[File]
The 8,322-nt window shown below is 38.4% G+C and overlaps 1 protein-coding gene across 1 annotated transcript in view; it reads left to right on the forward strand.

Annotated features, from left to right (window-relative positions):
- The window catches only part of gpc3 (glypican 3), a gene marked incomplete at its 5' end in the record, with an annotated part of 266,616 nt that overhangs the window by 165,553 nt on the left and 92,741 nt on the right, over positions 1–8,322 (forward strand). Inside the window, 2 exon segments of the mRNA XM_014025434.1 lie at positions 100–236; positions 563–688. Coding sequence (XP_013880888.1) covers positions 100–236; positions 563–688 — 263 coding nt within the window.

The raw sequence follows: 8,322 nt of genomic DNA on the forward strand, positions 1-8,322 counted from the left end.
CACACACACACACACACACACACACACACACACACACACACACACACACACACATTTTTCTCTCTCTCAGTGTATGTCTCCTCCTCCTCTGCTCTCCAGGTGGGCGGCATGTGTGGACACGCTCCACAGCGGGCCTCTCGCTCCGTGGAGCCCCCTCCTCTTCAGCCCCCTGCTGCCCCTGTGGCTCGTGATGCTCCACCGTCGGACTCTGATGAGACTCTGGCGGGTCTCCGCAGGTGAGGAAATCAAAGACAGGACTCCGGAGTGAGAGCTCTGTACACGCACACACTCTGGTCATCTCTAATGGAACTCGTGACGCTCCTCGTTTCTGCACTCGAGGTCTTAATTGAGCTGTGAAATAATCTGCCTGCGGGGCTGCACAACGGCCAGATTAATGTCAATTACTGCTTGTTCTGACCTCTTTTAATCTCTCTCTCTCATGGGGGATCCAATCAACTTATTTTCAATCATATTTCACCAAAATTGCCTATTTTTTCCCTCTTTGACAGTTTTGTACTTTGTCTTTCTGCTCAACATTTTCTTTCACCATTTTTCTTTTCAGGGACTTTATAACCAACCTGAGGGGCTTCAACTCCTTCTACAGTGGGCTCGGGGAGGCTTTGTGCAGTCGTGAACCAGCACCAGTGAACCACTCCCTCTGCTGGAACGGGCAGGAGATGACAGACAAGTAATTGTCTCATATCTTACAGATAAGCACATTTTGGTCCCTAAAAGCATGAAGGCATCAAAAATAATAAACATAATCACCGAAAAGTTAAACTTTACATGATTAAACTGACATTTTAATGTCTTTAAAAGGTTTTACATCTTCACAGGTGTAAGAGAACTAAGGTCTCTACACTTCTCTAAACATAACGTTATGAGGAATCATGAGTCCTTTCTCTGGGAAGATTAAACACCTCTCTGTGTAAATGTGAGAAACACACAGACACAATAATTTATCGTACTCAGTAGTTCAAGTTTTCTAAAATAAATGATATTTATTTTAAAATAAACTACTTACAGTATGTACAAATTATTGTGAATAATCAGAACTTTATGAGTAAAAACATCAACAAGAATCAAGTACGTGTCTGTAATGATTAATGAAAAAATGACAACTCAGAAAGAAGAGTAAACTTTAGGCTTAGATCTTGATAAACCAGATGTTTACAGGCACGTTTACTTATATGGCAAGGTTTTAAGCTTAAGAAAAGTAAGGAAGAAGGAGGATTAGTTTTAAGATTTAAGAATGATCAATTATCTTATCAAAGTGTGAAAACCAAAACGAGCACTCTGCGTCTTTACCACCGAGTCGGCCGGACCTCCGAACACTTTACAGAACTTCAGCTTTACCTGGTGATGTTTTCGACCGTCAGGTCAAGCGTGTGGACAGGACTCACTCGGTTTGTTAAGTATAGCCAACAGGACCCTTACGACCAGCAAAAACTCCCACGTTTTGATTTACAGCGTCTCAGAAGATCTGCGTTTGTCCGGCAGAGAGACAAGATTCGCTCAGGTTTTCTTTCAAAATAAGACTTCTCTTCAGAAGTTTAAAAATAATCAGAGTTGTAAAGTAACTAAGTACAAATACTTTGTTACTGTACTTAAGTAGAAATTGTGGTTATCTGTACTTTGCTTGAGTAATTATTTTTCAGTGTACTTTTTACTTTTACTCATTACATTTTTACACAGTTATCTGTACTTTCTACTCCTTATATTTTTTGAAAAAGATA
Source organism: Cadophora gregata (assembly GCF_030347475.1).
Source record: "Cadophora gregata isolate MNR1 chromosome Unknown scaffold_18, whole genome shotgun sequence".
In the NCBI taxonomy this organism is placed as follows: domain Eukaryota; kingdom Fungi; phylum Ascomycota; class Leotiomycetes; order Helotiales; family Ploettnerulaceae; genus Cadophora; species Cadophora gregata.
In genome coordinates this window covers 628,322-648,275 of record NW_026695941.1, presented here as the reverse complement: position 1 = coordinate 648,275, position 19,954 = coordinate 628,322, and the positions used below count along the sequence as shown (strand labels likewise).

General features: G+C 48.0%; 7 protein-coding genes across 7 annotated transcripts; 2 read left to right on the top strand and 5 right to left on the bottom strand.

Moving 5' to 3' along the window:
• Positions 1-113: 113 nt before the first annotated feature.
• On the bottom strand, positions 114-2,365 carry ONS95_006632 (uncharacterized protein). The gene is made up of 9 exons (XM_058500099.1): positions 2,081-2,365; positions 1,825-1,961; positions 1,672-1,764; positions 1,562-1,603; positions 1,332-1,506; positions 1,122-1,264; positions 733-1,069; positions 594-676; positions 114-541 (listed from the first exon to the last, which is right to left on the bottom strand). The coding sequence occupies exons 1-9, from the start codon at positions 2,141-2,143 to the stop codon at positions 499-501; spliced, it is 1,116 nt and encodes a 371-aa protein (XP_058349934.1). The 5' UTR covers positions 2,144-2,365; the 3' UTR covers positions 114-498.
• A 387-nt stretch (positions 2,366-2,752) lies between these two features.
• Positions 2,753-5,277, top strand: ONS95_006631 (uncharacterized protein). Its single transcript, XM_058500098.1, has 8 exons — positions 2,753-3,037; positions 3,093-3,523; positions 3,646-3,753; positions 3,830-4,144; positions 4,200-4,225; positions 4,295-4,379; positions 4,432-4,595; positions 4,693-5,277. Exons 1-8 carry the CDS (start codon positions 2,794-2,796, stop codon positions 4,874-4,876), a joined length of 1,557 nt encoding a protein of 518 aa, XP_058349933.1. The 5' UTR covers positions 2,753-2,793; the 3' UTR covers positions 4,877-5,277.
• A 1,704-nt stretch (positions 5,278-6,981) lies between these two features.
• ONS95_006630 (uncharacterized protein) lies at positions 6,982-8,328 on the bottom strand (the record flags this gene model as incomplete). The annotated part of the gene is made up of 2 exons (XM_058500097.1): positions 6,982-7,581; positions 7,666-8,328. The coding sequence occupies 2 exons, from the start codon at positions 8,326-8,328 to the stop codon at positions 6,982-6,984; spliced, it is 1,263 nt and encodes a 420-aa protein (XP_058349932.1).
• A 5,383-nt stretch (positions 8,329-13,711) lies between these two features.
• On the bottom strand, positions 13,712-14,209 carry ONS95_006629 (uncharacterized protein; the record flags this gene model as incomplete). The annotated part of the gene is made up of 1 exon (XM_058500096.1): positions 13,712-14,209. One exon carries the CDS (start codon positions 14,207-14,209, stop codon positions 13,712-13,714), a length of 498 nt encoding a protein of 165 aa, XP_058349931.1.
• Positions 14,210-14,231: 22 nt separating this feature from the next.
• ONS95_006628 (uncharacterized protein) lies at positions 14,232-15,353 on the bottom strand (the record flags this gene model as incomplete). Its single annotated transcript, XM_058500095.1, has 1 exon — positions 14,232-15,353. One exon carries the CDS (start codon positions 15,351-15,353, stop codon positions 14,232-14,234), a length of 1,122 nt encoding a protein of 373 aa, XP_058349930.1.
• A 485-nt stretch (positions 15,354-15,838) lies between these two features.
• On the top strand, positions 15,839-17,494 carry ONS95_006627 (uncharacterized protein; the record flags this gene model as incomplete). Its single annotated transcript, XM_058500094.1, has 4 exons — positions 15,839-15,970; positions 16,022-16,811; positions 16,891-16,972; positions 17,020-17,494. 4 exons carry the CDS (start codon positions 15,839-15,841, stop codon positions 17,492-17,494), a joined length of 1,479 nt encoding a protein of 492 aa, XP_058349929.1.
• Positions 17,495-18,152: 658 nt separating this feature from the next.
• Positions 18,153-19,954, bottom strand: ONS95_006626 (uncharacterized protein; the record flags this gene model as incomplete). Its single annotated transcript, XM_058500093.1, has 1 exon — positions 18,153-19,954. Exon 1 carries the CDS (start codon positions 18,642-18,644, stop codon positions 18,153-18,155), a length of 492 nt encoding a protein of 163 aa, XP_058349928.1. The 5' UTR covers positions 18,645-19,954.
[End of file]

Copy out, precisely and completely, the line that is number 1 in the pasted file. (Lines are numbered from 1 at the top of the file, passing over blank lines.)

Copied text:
The 8,322-nt window shown below is 38.4% G+C and overlaps 1 protein-coding gene across 1 annotated transcript in view; it reads left to right on the forward strand.